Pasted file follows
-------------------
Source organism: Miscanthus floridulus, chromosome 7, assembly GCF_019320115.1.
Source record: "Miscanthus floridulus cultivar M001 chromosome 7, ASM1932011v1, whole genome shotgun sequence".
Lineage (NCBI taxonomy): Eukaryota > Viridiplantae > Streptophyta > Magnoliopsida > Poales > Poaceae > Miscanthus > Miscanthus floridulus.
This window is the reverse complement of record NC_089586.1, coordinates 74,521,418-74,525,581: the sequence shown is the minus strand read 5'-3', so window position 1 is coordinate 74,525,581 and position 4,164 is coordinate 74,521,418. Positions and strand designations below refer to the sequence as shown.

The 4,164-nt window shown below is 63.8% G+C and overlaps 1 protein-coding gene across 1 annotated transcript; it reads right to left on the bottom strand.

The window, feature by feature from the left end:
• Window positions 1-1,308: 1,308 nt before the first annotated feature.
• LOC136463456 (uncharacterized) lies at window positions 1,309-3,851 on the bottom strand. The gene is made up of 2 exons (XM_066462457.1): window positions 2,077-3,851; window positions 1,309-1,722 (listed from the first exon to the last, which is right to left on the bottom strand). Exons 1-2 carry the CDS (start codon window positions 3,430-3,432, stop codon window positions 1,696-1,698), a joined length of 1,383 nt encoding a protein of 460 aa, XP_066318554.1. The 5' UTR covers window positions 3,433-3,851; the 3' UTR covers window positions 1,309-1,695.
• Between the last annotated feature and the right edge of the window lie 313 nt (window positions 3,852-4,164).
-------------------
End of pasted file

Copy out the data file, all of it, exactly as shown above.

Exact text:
Source organism: Miscanthus floridulus, chromosome 7, assembly GCF_019320115.1.
Source record: "Miscanthus floridulus cultivar M001 chromosome 7, ASM1932011v1, whole genome shotgun sequence".
Lineage (NCBI taxonomy): Eukaryota > Viridiplantae > Streptophyta > Magnoliopsida > Poales > Poaceae > Miscanthus > Miscanthus floridulus.
This window is the reverse complement of record NC_089586.1, coordinates 74,521,418-74,525,581: the sequence shown is the minus strand read 5'-3', so window position 1 is coordinate 74,525,581 and position 4,164 is coordinate 74,521,418. Positions and strand designations below refer to the sequence as shown.

The 4,164-nt window shown below is 63.8% G+C and overlaps 1 protein-coding gene across 1 annotated transcript; it reads right to left on the bottom strand.

The window, feature by feature from the left end:
• Window positions 1-1,308: 1,308 nt before the first annotated feature.
• LOC136463456 (uncharacterized) lies at window positions 1,309-3,851 on the bottom strand. The gene is made up of 2 exons (XM_066462457.1): window positions 2,077-3,851; window positions 1,309-1,722 (listed from the first exon to the last, which is right to left on the bottom strand). Exons 1-2 carry the CDS (start codon window positions 3,430-3,432, stop codon window positions 1,696-1,698), a joined length of 1,383 nt encoding a protein of 460 aa, XP_066318554.1. The 5' UTR covers window positions 3,433-3,851; the 3' UTR covers window positions 1,309-1,695.
• Between the last annotated feature and the right edge of the window lie 313 nt (window positions 3,852-4,164).